N-H Vibrations: In general, the N-H stretching vibrations observed in the region 3400-3200 cm-1 . In the present case, the N-H band assigned at 3460 cm-1 (mode no: 2). This assignment is further justified on the basis of their calculated PED value (100 %). The calculated wavenumber for βN-H (1534 cm-1/ mode no: 15) and ΓN-H (585 cm-1/ mode no: 45) modes well reproduced the experimental ones in FT-IR (1506 cm-1) and FT-Raman (546 cm-1) spectra with PED values (83% and 93%), respectively.
C-N Vibrations: The assignment of C=N stretching frequency is a rather difficult task since there are problems in identifying these frequencies from other vibrations. The ring C–N vibrations are appeared in the region 1650–1550 cm−1 . The bands obtained at 1598 cm-1 in FT-IR and at 1539 cm-1 in FT-Raman spectra have been assigned to C=N stretching vibrations of title molecule. The corresponding theoretical wavenumber lies at 1583 and 1541 cm-1, which is comparable to experimental wavenumber with PED contribution ≥ 45%. Silverstein et al.,  assigned C–N stretching vibrations occurred in the region 1382–1266 cm-1 for the aromatic amines. The C-N stretching vibrations of title molecule were obtained at 1298 cm-1 in FT-IR spectrum. The band calculated at 1290 cm-1 from DFT is assigned to C-N stretching vibration of the present molecule.
In this study, the electronic dipole moment, molecular polarizability, anisotropy of polarizability and molecular first hyperpolarizability of EMBU were calculated at DFT/B3LYP/6- 31G(d,p) basis set and are presented in Table 3. It is well-known that the higher values of dipole moment, molecular polarizability, and hyperpolarizability which enhances the NLO property. Urea is one of the prototypical molecule used in the study of the NLO property of molecular systems, and thus, it was used frequently as a threshold value for comparative purposes. The first hyperpolarizability value of EMBU was calculated as 10.595 × 10−30 esu. According to these result, the β0 value of present molecule is twenty-eight times larger than the magnitude of urea, which implies that the title molecule might become a kind of good NLO material.
|Dipole moment ( μ ) Debye|
|Polarizability ( α0 )x10-30esu|
|Hyperpolarizability ( β0)x10-30esu|
Standard value for urea (μ=1.3732 Debye, β0=0.3728x10-30esu)
Table 3: The NLO measurements of EMBU.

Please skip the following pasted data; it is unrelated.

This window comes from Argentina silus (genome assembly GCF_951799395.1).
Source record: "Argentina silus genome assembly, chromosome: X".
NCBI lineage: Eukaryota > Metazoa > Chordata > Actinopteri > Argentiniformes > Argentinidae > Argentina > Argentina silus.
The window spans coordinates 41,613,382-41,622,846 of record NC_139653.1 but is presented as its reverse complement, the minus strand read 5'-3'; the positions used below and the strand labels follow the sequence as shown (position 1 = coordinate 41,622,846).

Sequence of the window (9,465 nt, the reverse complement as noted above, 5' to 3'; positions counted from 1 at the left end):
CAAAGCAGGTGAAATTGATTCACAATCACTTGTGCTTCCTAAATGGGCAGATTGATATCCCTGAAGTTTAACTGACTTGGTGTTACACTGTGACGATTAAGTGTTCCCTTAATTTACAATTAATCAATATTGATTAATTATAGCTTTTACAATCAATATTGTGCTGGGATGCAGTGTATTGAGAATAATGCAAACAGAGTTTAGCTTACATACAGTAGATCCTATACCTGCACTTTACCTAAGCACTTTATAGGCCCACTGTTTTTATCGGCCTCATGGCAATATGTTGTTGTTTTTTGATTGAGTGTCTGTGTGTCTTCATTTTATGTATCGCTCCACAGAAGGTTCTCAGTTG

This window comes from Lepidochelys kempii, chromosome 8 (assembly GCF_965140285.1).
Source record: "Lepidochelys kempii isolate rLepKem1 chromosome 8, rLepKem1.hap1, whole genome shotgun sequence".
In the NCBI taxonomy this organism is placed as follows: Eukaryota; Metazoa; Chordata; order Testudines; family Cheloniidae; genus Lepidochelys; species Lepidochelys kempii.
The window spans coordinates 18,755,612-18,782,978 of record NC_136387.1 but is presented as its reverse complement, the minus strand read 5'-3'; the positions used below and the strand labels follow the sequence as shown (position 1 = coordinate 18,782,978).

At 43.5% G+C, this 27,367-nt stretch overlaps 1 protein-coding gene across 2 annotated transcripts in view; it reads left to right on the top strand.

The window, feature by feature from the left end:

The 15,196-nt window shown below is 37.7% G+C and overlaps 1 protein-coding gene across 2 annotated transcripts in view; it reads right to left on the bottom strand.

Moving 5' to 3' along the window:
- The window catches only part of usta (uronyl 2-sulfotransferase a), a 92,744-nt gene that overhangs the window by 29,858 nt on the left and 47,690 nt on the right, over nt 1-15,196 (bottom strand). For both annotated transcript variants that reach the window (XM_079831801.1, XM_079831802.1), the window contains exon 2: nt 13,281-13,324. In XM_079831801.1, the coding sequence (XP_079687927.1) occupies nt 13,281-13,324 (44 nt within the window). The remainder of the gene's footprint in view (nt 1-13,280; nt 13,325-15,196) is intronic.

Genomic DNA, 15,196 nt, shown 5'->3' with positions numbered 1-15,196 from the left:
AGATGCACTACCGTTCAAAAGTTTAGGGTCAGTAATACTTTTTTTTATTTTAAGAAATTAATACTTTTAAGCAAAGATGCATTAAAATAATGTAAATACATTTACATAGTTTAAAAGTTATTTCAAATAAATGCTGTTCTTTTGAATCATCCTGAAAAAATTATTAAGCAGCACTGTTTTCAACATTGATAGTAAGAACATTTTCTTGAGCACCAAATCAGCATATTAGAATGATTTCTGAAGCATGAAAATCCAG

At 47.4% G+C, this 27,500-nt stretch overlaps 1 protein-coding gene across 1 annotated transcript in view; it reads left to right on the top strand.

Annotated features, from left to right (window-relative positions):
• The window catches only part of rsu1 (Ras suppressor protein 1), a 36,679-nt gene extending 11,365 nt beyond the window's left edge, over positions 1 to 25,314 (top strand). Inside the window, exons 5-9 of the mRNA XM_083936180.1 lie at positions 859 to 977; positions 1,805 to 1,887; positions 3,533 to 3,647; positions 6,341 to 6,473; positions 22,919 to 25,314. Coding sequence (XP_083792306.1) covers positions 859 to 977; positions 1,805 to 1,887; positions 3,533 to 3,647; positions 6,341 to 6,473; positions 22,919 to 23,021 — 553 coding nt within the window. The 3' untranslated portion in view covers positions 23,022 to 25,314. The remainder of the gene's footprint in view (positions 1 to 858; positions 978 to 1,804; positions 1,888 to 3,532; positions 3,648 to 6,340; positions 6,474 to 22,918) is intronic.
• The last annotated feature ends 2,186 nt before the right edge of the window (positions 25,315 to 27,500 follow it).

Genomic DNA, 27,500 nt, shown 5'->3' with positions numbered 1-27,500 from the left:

The NBO analysis provides an efficient method for studying intraand inter-molecular bonding and interaction among bonds, and also provides a convenient basis for investigating charge transfer or conjugative interaction in molecular systems .
In this present study, the NBO analysis has been carried out with DFT/B3LYP/6-31G(d,p) level of basis set and which deals the intra-molecular charge transfer within the molecule. In any molecule, the π character of the bond plays an important role when compare with σ bond character. In such a way that this molecule delivers maximum delocalization energy during the transition between π and π* bond whereas the ED of the donor (Lewis) bond decreases with increasing of ED of acceptor (Non- Lewis) bonds. In our case, the conjugative π bonds in the phenyl ring shows maximum delocalization during the interaction with π* acceptor bonds. It is evident from our title compound that the energy transfer from πC1-C6 to π*C2-C3, πC4-C5 to π*C1-C6 and πC2-C3 to π*C11-N12 are reveals the hyperconjucative energy about 97.74, 92.51 and 86.69 KJ/mol, respectively. Similarly, the lone pair atoms such as oxygen and nitrogen also transfer more energy to donor and acceptor bonds. The LP(1)N14 to C13-O18 and LP(2)O18 to N12-C13 bonds transfer the energy about 252.71 and 106.78 KJ/mol, respectively and are listed in Table 4. The maximum hyperconjugative E(2) energy of lone pair atoms during the intra-molecular interaction, which leads the molecule towards medicinal and biological applications.
|Type||Donor NBO (i)||ED/e||Acceptor NBO (j)||ED/e||E(2)
|π -π*||BD (2) C1 - C6||1.63787||BD*(2) C2 - C3||0.37327||97.74||0.28||0.072|
|BD*(2) C4 - C5||0.26902||69.12||0.29||0.063|
|BD*(1) C19 - H20||0.0084||10.96||0.65||0.041|
|BD*(1) C19 - H22||0.0083||10.75||0.65||0.04|
|π -π*||BD (2) C2 - C3||1.62997||BD*(2) C1 - C6||0.32641||73.43||0.29||0.064|
|BD*(2) C4 - C5||0.26902||81.46||0.29||0.068|
|BD*(2) C11 - N12||0.13157||86.69||0.28||0.072|
|π -π*||BD (2) C4 - C5||1.67949||BD*(2) C1 - C6||0.32641||92.51||0.29||0.071|
|BD*(2) C2 - C3||0.37327||75.06||0.28||0.065|
|π -π*||BD (2) C11 - N12||1.88985||BD*(2) C2 - C3||0.37327||32.64||0.35||0.05|
|BD*(2) C13 - O18||0.32592||86.02||0.35||0.08|
|π -π*||BD (2) C13 - O18||1.99066||BD*(2) C11 - N12||0.13157||8.54||0.38||0.026|
|BD*(2) C13 - O18||0.32592||6.86||0.38||0.024|
|n -σ*||LP (1) N12||1.9205||BD*(1) C3 - C11||0.03167||7.7||0.85||0.036|
|BD*(1) C11 - H15||0.04014||44.06||0.77||0.081|
|BD*(1) C13 - N14||0.06619||8.41||0.84||0.037|
|BD*(1) C13 - O18||0.02348||38.07||0.99||0.086|
|n -π*||LP (1) N14||1.74159||BD*(2) C13 - O18||0.32592||252.71||0.28||0.119|
|n -σ*||LP (1) O18||1.97754||BD*(1) N12 - C13||0.08854||9.79||1.07||0.045|
|BD*(1) C13 - N14||0.06619||8.54||1.15||0.044|